Refined carbohydrates, sugar, and processed foods get absorbed quickly into your small intestine without any help from your microbes. That means your gut microbes stay hungry, so they begin snacking on the cells that line your intestines, causing what we call Leaky gut. Your intestinal lining should be a strong barrier between your gut and the rest of your body. When your intestinal wall becomes leaky, food particles enter your bloodstream, causing your immune system to attack them, and ultimately your tissues. This process leads to inflammation and a whole cascade of conditions, including autoimmunity. Sugar also feeds organisms like Candida Albicans, which also attacks your intestinal wall and can lead to a systemic Candida infection. http://www.drnorthrup.com/how-to-improve-your-gut-microbiome-in-a-day/#sthash.HGDa5qbE.dpuf
2. Include prebiotics that help feed probiotics.
They are a non-digestible fibre compound found in garlic, Jerusalem artichokes, dandelion greens, onions, leeks, radishes, asparagus, carrots, ginger, turmeric, and black pepper. They pass through the small intestine into the colon, where the gut microflora ferments them.
3. Include fermented foods in your diet with every meal.
Fermented foods help to replenish your healthy microbiome. Cultured dairy such as yogurt and kefir, Lacto-fermented sauerkraut, kimchi, fermented tomato sauce, and salsa and sourdough bread all have probiotic bacteria needed to support good health.
4. Eat a lot of green leafy vegetables.
Researchers from Melbourne and the UK identified a previously unknown enzyme used by bacteria, fungi, and other organisms to feed on the unusual but abundant sugar sulfoquinovose – SQ for short – found in green vegetables.
Proper nutrition can make a powerful difference to the functioning and balance of the immune system. A healthy, well-functioning immune system determines our overall state of health, helping to prevent disease and speed up recovery and healing. Discover nutritional strategies and solutions to optimize immune balance and strengthen your body’s natural defenses against viruses and unfriendly bacteria.
Eight Plant Based Superfoods For a Healthy Immune System
Did you grow up sipping on a ginger ale whenever you were homesick? The intention was good; the execution needed a little help. Skip the soda, which has a ton of inflammatory refined sugar, and go straight to the whole food source instead: ginger! Ginger is excellent for the immune system, thanks to its high antioxidant content.
Garlic has been utilized to help colds for centuries, but it’s not just an old wive’s tale. There’s science at work here! Garlic contains compounds called alliin, which are shown to boost immunity and reduce inflammation.
More good news: you don’t have to munch on raw garlic cloves to reap its medicinal benefits.
Turmeric isn’t just great for inflammation; it can help your immune system thrive too! Curcumin, the compound in turmeric that makes your curry yellow, also seems to activate T cells and other pathogen-fighting cells in the body, which helps you fend off illness easier.
Mushrooms are high in Vitamin D (which activates the immune system response and helps T cells do their job of warding off infection). They’ve also got beta-glucans, which have been shown to activate killer cell function and help you ward off illness.
Beets have some fantastic health benefits, one of which is improving gut health. A healthy gut often translates to a healthy immune system. Beets help cleanse the liver and contribute fiber to promote good digestive health all around. Fiber helps you stay regular, feeds beneficial gut bacteria, and keeps digestive illnesses like inflammatory bowel disease and diverticulitis at bay. Wins across the board!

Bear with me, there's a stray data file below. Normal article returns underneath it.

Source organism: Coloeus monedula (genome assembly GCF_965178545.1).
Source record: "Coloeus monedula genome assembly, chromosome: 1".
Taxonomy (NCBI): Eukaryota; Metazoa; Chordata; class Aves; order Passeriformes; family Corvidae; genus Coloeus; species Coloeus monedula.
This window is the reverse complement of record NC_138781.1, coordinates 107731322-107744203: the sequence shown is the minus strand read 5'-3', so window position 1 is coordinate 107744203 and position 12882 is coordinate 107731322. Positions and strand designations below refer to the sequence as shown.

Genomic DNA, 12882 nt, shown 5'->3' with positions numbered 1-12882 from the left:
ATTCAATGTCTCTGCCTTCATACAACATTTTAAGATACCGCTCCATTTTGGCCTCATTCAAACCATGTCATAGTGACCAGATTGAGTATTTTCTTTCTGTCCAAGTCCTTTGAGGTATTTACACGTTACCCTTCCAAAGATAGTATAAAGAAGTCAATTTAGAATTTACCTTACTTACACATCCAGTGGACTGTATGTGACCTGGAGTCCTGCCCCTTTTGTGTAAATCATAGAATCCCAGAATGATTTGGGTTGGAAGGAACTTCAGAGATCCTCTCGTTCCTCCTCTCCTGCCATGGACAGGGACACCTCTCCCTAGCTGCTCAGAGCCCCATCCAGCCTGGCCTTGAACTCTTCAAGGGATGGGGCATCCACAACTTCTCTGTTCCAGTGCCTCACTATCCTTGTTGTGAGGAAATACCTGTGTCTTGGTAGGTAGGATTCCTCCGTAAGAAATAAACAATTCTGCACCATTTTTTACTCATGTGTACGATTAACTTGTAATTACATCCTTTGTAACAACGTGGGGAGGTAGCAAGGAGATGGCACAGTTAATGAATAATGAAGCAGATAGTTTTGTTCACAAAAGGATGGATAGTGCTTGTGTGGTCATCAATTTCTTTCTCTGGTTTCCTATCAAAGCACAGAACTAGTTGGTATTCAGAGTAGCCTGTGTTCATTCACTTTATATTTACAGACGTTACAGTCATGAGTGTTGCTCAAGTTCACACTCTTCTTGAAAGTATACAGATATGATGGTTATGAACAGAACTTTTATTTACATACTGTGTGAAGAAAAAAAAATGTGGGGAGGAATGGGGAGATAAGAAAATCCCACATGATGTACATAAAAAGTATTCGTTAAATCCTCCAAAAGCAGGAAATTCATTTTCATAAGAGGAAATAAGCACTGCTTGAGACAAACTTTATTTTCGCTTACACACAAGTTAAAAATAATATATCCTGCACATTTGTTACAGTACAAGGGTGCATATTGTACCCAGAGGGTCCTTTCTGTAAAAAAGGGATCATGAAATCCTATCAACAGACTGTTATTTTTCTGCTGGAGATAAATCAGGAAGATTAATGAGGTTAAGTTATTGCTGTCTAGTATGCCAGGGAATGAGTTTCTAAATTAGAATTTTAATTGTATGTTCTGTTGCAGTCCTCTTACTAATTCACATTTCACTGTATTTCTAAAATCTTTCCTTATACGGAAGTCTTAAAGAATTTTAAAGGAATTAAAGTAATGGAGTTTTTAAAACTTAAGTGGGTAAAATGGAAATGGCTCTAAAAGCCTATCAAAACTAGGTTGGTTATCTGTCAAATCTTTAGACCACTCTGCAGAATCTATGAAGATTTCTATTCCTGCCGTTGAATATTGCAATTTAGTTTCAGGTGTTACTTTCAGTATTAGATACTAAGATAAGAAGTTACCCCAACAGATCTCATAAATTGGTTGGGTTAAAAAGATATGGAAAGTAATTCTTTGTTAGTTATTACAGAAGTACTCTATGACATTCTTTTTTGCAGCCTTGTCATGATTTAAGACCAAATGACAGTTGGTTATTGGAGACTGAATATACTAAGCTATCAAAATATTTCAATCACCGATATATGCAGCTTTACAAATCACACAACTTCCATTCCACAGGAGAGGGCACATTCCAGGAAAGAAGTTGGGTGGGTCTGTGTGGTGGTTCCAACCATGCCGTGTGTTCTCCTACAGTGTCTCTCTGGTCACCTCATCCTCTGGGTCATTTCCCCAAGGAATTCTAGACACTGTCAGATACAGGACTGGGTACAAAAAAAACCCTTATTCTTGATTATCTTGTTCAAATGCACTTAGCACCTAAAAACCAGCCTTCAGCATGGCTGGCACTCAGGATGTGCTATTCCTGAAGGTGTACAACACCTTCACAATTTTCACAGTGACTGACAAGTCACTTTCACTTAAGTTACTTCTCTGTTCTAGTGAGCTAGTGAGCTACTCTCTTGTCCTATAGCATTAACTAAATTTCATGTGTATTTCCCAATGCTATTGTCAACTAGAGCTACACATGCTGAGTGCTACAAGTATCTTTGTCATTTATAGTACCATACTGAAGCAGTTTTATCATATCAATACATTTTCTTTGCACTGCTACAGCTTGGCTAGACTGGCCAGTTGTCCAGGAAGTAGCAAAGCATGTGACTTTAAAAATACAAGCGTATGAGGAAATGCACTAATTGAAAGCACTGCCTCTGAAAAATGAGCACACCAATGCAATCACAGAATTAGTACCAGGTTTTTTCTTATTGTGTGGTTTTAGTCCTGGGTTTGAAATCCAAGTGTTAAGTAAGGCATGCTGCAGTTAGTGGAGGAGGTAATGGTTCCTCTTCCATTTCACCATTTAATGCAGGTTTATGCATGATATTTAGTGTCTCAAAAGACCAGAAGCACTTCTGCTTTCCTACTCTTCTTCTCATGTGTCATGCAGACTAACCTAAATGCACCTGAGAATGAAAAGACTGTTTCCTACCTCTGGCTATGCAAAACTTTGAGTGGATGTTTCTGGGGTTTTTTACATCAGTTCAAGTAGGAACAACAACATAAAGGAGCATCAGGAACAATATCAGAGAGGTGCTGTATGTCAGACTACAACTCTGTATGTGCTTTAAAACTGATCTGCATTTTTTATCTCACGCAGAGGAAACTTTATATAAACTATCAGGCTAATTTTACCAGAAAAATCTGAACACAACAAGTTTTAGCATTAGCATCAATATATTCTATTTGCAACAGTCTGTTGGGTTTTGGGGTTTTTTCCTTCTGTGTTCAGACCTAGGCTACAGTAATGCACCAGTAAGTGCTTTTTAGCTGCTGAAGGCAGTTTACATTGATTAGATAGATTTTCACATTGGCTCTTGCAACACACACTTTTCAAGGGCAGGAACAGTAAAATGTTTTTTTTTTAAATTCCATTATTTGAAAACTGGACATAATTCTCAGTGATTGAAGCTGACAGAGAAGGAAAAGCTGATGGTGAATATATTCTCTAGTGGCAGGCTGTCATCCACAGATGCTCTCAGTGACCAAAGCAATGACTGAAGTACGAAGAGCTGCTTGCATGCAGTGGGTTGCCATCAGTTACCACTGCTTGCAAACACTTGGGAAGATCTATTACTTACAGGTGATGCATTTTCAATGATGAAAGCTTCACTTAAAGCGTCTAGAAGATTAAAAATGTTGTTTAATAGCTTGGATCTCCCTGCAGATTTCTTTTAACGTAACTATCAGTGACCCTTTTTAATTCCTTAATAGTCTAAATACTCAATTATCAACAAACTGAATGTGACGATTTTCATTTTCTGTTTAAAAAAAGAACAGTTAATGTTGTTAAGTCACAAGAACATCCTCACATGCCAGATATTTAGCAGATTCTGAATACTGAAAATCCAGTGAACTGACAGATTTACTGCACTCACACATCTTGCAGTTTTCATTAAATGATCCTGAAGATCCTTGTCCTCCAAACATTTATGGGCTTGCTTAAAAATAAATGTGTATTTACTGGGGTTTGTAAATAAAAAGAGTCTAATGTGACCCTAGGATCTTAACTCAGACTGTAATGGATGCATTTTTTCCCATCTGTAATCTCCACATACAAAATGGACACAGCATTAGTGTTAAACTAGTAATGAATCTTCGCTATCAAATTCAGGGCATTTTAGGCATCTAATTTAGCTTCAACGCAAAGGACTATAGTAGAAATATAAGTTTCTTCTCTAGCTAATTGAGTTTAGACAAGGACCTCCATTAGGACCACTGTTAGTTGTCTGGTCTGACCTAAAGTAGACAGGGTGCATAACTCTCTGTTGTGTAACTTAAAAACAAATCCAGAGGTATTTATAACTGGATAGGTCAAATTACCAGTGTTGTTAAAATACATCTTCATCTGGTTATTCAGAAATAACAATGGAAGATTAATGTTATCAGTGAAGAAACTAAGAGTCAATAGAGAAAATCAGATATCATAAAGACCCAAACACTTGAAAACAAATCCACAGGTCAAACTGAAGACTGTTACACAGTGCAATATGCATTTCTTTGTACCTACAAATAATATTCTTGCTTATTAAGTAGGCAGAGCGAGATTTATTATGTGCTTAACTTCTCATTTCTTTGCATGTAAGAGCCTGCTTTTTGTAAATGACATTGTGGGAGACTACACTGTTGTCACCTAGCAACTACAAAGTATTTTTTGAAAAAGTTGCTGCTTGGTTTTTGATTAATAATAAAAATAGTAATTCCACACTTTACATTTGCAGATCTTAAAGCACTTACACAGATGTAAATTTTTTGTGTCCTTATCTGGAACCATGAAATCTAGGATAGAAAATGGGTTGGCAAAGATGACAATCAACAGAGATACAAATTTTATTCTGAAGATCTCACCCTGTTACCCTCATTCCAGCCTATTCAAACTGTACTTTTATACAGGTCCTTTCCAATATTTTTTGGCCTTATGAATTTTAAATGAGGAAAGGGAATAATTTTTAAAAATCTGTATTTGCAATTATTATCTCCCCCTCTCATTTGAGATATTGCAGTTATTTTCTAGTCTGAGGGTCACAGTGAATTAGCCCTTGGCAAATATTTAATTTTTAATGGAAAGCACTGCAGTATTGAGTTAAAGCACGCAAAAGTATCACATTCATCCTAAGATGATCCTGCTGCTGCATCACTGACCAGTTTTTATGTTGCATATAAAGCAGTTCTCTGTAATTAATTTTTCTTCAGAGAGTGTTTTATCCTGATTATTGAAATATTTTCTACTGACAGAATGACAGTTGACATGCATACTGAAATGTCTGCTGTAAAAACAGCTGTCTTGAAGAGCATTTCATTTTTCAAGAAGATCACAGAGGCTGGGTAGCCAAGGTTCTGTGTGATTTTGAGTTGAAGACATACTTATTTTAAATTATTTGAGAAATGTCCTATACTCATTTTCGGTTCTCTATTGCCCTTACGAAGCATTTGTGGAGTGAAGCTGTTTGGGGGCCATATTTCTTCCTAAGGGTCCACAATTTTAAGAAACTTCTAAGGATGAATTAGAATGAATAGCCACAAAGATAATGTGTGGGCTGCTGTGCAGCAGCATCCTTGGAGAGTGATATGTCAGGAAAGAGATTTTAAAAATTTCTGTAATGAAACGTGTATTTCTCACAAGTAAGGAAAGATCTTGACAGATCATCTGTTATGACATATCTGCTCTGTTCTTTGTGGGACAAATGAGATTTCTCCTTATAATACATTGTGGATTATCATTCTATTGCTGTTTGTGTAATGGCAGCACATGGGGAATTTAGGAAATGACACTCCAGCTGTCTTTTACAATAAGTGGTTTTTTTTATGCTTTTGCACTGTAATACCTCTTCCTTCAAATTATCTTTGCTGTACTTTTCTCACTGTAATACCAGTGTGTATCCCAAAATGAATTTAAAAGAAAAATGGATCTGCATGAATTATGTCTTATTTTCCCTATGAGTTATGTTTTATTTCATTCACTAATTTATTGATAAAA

6. Fermented Foods
Fermented foods like wild fermented sauerkraut, salt brine pickles, miso, kefir, and yoghurt can add significant benefits to the health of your immune system by increasing your beneficial gut flora especially if you live in a coronavirus hotspot, which could be right in your own neighbourhood, workplace, town or city.
7. Oranges, Strawberries, Kiwis
We all know Vitamin C is good for our immune system (hello, antioxidants!), but don’t go reaching for the OJ just yet. Orange juice is typically loaded with refined sugars and other ingredients, which can cause inflammation in your body. Instead, reach for whole food sources. My favorite fruits with vitamin C are oranges, strawberries, and kiwis.
When it comes to your health, you can’t go wrong with oatmeal. Oats are great for weight loss, cardiovascular health, cancer prevention, and digestion, among many things. They’re loaded with fiber ( great for your gut!), and oats also have zinc, an essential nutrient for your immune system because it helps T cells and natural killer cells function correctly to ward off viruses.
Why Is Fiber Important For Us?
The most important role of fiber in the diet is to feed intestinal bacteria. When gut bacteria consume fiber, they produce a fatty acid by-product known as butyrate. Healthy intestinal cells will die without butyrate as a source of energy. Butyrate benefits the body by controlling inflammation and stopping cancer development.
In the presence of butyrate, a gut is less likely to suffer from inflammatory disorders like Crohn’s disease and colitis. The fatty acid butyrate keeps the gut wall healthy and sealed to suppress leaky gut.
How Can I Increase My Butyrate Levels?
Eat fiber-rich insoluble foods that feed good gut bacteria: dark leafy greens, vegetables, buckwheat, quinoa, millet, black, red, or brown rice, amaranth, seeds, and nuts.
Eat foods rich in beneficial bacteria and yeast. Beneficial bacteria will calm inflammation by releasing anti-inflammatory signals in the body. Wild fermented foods help strengthen the digestive system, restore metabolism, and curb inflammation.
Maintaining A Strong Immune System
Suppose you become deficient in certain micronutrients, including vitamins A, C, and E, as well as iron, zinc, and selenium. In that case, your immune function can become impaired, increasing the likelihood of getting sick.
When you eat a good variety from each core food group and preferably Organic – vegetables, fruits, whole grains, sea vegetables and legumes, seeds, nuts– you should be covered on the nutrient front.
While no diet should be seen as a panacea, healthy eating centered around whole plant foods can certainly help boost your immune system.
This is by far my favourite sauerkraut in the cooler weather. As a child, we only ate sauerkraut with caraway seeds in the winter and kosher dill pickles with garlic and dill in the summer and autumn time. I must say I prefer the sour taste with a bit of a kick, and the spices do the job.
Turmeric, garlic, mustard seeds, and ginger… all into the jar they go, and each time the flavour is a bit different but that’s what I love about making your own ferment. Sometimes I let it ferment for 2, 3, or even 4 weeks, and each time the flavour is different.
Left in the fridge for months, it keeps on fermenting and the bacteria gets more and more diversified and better for your immune system. What a fantastic transformation to observe and devour.
I have a love affair with chickpeas and especially chickpea flour. It’s so versatile I use it for sauces, to thicken a soup, fritters, and even in savory muffins. It’s actually used in Europe as a traditional flatbread as it picks up the taste from the fillings and toppings that you use.